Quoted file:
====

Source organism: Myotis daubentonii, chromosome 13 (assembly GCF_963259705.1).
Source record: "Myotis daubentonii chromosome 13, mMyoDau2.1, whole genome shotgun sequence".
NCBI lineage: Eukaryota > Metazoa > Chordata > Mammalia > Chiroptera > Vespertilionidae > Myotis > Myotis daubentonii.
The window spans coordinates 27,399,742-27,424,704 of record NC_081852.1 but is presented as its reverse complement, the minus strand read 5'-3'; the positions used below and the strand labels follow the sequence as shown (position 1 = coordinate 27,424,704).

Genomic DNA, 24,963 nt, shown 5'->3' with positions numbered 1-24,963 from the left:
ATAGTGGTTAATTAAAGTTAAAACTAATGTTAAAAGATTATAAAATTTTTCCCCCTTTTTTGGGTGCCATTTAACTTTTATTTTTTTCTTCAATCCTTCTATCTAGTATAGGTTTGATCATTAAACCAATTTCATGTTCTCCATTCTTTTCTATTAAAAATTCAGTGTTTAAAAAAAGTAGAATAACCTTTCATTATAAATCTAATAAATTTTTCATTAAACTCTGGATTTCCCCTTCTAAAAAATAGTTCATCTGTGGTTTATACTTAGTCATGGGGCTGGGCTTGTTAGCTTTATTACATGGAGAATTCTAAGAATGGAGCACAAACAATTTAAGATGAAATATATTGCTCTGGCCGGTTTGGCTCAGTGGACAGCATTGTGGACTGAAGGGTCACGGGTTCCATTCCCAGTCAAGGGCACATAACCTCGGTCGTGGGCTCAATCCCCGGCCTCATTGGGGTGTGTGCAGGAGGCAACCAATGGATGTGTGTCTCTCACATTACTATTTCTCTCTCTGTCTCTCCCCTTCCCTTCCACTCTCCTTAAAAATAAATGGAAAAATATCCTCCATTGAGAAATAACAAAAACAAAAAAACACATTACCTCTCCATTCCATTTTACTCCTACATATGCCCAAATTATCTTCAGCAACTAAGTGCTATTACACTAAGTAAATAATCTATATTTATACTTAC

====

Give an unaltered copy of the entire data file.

Source organism: Myotis daubentonii, chromosome 13 (assembly GCF_963259705.1).
Source record: "Myotis daubentonii chromosome 13, mMyoDau2.1, whole genome shotgun sequence".
NCBI lineage: Eukaryota > Metazoa > Chordata > Mammalia > Chiroptera > Vespertilionidae > Myotis > Myotis daubentonii.
The window spans coordinates 27,399,742-27,424,704 of record NC_081852.1 but is presented as its reverse complement, the minus strand read 5'-3'; the positions used below and the strand labels follow the sequence as shown (position 1 = coordinate 27,424,704).

Genomic DNA, 24,963 nt, shown 5'->3' with positions numbered 1-24,963 from the left:
ATAGTGGTTAATTAAAGTTAAAACTAATGTTAAAAGATTATAAAATTTTTCCCCCTTTTTTGGGTGCCATTTAACTTTTATTTTTTTCTTCAATCCTTCTATCTAGTATAGGTTTGATCATTAAACCAATTTCATGTTCTCCATTCTTTTCTATTAAAAATTCAGTGTTTAAAAAAAGTAGAATAACCTTTCATTATAAATCTAATAAATTTTTCATTAAACTCTGGATTTCCCCTTCTAAAAAATAGTTCATCTGTGGTTTATACTTAGTCATGGGGCTGGGCTTGTTAGCTTTATTACATGGAGAATTCTAAGAATGGAGCACAAACAATTTAAGATGAAATATATTGCTCTGGCCGGTTTGGCTCAGTGGACAGCATTGTGGACTGAAGGGTCACGGGTTCCATTCCCAGTCAAGGGCACATAACCTCGGTCGTGGGCTCAATCCCCGGCCTCATTGGGGTGTGTGCAGGAGGCAACCAATGGATGTGTGTCTCTCACATTACTATTTCTCTCTCTGTCTCTCCCCTTCCCTTCCACTCTCCTTAAAAATAAATGGAAAAATATCCTCCATTGAGAAATAACAAAAACAAAAAAACACATTACCTCTCCATTCCATTTTACTCCTACATATGCCCAAATTATCTTCAGCAACTAAGTGCTATTACACTAAGTAAATAATCTATATTTATACTTAC